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Justin Langer insisted Australia had not gone out on a limb in permitting Steve Smith to continue his innings.

  • 18 Aug 2019 10:56:08

Australia mentor Justin Langer protected the choice to permit Steve Smith resume batting after the right-hander was felled by a bouncer in the subsequent Ashes Test against England at Lord's on Saturday. Steve Smith had made 80 on the fourth day when he was struck by a short ball from quick bowler Jofra Archer, planned at 92.4 mph (148.7 kph), on an unprotected piece of his neck. Steve Smith, who tumbled to the ground, resigned hurt subsequent to getting onfield treatment. Be that as it may, fantastically, after only 46 minutes, the previous Australia chief advanced back to the ground to continue his innings.

Langer demanded Australia had not gone out on a limb in enabling Smith to continue his innings.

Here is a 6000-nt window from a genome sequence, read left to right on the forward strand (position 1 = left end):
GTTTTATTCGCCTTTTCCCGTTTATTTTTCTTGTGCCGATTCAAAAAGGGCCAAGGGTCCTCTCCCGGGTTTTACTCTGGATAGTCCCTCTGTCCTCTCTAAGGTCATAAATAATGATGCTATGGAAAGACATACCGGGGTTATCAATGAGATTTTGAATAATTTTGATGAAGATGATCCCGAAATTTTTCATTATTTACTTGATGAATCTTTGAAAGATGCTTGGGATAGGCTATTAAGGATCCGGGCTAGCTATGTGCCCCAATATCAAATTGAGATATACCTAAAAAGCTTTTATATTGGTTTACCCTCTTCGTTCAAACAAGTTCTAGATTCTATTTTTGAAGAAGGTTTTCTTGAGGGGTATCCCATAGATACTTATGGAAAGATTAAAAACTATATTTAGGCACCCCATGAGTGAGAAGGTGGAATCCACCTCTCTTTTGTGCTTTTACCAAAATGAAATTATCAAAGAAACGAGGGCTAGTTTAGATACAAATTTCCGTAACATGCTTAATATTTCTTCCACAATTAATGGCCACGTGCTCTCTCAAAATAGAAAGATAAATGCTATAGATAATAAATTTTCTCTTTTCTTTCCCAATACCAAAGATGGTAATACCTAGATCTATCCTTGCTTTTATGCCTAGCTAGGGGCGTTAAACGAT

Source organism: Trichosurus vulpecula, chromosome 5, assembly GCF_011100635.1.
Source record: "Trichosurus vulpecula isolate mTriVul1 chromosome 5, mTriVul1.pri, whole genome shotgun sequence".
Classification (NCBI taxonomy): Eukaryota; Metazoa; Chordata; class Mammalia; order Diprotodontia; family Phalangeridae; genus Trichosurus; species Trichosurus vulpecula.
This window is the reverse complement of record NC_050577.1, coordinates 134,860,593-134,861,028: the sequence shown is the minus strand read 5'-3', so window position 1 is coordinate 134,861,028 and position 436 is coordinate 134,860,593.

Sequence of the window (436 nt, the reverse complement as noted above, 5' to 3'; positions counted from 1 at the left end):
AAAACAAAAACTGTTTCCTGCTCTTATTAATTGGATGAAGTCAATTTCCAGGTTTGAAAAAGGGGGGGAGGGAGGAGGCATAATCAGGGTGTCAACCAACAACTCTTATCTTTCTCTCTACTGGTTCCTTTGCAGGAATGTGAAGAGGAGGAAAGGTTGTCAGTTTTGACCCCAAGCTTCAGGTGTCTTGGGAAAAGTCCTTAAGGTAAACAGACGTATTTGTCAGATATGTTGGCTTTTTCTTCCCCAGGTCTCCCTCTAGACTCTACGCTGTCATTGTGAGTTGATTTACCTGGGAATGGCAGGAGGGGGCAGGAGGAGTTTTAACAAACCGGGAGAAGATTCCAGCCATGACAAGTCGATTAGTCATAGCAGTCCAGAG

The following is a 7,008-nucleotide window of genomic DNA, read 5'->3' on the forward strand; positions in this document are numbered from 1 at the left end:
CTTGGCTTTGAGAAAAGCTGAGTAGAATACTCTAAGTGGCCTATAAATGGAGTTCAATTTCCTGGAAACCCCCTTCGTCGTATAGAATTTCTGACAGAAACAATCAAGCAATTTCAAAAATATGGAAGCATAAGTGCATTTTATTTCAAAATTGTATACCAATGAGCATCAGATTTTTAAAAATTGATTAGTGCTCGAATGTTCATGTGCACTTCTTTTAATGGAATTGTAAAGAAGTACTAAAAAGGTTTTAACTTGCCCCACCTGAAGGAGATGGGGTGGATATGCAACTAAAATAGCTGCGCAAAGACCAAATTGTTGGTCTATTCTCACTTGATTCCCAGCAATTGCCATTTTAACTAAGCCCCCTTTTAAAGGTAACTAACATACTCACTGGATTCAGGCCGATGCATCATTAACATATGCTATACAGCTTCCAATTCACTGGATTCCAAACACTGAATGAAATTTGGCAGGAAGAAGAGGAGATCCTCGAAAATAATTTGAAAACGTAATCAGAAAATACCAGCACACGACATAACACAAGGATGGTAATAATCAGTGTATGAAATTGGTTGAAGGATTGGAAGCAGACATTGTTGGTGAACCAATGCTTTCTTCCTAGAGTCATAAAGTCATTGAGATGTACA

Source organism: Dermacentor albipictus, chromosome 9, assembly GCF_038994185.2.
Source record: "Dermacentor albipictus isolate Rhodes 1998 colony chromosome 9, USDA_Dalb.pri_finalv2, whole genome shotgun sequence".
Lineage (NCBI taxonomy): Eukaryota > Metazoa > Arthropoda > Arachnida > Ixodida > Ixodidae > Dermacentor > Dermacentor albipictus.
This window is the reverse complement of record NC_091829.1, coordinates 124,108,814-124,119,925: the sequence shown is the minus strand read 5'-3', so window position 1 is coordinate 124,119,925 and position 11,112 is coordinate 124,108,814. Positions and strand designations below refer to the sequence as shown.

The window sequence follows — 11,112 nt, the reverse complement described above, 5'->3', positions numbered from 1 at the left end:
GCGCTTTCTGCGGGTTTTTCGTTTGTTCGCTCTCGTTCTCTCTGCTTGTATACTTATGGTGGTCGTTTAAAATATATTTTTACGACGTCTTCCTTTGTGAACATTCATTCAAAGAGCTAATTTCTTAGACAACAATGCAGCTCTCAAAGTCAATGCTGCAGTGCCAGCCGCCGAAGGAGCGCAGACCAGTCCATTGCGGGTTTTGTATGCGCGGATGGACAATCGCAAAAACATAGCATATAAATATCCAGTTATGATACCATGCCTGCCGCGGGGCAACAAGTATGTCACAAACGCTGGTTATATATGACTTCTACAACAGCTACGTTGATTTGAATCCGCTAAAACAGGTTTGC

"He passed all the testing and that is the reason he returned out," he said.

"These resemble my children okay, so you're never going to place them in damage's manner, despite the fact that you're generally in mischief's manner with Test cricket.

"What else do you do? The medicos cleared him, he needed to get out there."

That expulsion denied Smith his third hundred in the same number of Ashes innings after he denoted his rebound Test following a year ball-altering boycott, with scores of 144 and 142 in Australia's 251-run succeed at Edgbaston.

Fundamentally, Smith was wearing a cap without the extra stem gatekeeper neck security presented following the passing of Phillip Hughes after his previous Australia partner was hit by a bouncer in a 2014 local Sheffield Shield coordinate in Sydney.

Langer said there may come when Steve Smith needs to wear a neckguard on his protective cap regardless.

"He (Smith) simply doesn't feel right (wearing a stem monitor)," said Langer.

"I realize they came in after the awfulness of Hughesy. He may reconsider it now subsequent to seeing what happened today, however you'd need to ask him that.

"Right now, the players have a decision and I wouldn't be shocked on the off chance that they become obligatory later on."